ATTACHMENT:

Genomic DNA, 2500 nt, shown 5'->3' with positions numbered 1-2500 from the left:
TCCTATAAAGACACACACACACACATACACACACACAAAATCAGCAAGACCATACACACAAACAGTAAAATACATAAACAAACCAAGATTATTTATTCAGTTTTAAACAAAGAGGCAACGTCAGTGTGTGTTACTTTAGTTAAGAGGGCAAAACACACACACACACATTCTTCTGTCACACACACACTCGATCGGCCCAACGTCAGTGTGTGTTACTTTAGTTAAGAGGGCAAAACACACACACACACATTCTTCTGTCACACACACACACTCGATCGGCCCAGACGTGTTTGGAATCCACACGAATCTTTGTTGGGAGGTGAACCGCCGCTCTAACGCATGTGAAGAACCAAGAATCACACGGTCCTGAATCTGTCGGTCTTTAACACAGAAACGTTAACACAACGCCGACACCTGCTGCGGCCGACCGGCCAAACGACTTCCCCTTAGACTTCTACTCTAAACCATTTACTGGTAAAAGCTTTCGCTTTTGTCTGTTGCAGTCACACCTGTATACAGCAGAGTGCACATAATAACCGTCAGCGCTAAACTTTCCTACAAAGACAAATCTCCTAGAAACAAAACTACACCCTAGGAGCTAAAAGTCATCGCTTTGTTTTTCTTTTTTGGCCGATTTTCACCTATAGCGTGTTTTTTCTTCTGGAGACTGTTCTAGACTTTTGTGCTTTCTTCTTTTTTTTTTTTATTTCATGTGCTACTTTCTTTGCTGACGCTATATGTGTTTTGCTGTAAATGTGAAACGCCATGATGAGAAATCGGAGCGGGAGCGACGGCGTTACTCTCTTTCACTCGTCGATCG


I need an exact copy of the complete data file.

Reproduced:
Genomic DNA, 2500 nt, shown 5'->3' with positions numbered 1-2500 from the left:
TCCTATAAAGACACACACACACACATACACACACACAAAATCAGCAAGACCATACACACAAACAGTAAAATACATAAACAAACCAAGATTATTTATTCAGTTTTAAACAAAGAGGCAACGTCAGTGTGTGTTACTTTAGTTAAGAGGGCAAAACACACACACACACATTCTTCTGTCACACACACACTCGATCGGCCCAACGTCAGTGTGTGTTACTTTAGTTAAGAGGGCAAAACACACACACACACATTCTTCTGTCACACACACACACTCGATCGGCCCAGACGTGTTTGGAATCCACACGAATCTTTGTTGGGAGGTGAACCGCCGCTCTAACGCATGTGAAGAACCAAGAATCACACGGTCCTGAATCTGTCGGTCTTTAACACAGAAACGTTAACACAACGCCGACACCTGCTGCGGCCGACCGGCCAAACGACTTCCCCTTAGACTTCTACTCTAAACCATTTACTGGTAAAAGCTTTCGCTTTTGTCTGTTGCAGTCACACCTGTATACAGCAGAGTGCACATAATAACCGTCAGCGCTAAACTTTCCTACAAAGACAAATCTCCTAGAAACAAAACTACACCCTAGGAGCTAAAAGTCATCGCTTTGTTTTTCTTTTTTGGCCGATTTTCACCTATAGCGTGTTTTTTCTTCTGGAGACTGTTCTAGACTTTTGTGCTTTCTTCTTTTTTTTTTTTATTTCATGTGCTACTTTCTTTGCTGACGCTATATGTGTTTTGCTGTAAATGTGAAACGCCATGATGAGAAATCGGAGCGGGAGCGACGGCGTTACTCTCTTTCACTCGTCGATCG